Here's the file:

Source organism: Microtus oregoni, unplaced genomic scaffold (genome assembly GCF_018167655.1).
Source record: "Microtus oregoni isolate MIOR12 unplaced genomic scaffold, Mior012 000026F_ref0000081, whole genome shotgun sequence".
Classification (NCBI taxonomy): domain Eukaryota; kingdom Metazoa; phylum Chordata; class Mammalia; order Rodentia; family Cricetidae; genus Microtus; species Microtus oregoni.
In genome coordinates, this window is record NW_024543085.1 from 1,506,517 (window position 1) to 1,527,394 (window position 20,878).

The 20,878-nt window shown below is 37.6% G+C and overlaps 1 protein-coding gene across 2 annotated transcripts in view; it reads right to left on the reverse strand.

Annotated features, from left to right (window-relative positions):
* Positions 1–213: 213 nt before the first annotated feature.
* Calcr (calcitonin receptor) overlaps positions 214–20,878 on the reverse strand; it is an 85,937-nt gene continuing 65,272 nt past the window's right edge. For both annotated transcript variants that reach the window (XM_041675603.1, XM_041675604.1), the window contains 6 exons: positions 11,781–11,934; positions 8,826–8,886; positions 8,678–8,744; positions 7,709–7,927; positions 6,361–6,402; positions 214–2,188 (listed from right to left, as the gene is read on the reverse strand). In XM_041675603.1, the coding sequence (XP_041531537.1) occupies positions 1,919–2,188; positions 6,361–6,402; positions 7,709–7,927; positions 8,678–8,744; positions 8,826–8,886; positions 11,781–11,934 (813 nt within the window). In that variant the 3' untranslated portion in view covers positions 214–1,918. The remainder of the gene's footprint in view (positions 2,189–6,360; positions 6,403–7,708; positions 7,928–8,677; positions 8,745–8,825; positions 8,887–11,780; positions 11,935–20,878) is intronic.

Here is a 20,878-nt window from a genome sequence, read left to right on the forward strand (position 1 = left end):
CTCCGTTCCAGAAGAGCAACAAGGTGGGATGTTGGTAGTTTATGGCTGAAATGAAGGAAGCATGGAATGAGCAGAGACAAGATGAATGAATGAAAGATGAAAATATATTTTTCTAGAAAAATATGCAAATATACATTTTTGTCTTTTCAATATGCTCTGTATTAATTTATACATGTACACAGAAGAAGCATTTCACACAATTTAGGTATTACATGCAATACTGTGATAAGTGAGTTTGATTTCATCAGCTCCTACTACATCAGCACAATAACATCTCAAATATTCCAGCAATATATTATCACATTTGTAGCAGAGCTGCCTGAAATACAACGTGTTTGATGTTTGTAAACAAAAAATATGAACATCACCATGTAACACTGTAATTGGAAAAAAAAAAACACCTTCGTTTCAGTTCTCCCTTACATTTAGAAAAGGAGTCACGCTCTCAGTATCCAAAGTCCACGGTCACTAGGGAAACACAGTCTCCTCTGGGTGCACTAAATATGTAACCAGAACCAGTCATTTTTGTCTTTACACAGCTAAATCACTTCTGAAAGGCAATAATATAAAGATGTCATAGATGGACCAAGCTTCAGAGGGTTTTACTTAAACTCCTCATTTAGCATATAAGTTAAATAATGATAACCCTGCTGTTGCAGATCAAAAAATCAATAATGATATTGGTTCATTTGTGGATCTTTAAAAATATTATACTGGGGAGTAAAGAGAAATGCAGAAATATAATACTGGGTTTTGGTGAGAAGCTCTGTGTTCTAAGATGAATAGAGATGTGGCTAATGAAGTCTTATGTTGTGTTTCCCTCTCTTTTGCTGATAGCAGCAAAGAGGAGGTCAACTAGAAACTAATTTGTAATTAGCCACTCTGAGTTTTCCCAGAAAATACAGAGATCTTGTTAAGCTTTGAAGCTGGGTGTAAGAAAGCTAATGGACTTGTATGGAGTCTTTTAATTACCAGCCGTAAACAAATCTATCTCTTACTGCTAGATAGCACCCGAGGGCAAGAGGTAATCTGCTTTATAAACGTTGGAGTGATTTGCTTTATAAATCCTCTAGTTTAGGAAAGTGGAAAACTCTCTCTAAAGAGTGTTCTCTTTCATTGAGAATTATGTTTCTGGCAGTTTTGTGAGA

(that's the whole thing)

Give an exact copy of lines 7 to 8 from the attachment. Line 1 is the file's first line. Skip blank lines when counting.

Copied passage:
* Positions 1–213: 213 nt before the first annotated feature.
* Calcr (calcitonin receptor) overlaps positions 214–20,878 on the reverse strand; it is an 85,937-nt gene continuing 65,272 nt past the window's right edge. For both annotated transcript variants that reach the window (XM_041675603.1, XM_041675604.1), the window contains 6 exons: positions 11,781–11,934; positions 8,826–8,886; positions 8,678–8,744; positions 7,709–7,927; positions 6,361–6,402; positions 214–2,188 (listed from right to left, as the gene is read on the reverse strand). In XM_041675603.1, the coding sequence (XP_041531537.1) occupies positions 1,919–2,188; positions 6,361–6,402; positions 7,709–7,927; positions 8,678–8,744; positions 8,826–8,886; positions 11,781–11,934 (813 nt within the window). In that variant the 3' untranslated portion in view covers positions 214–1,918. The remainder of the gene's footprint in view (positions 2,189–6,360; positions 6,403–7,708; positions 7,928–8,677; positions 8,745–8,825; positions 8,887–11,780; positions 11,935–20,878) is intronic.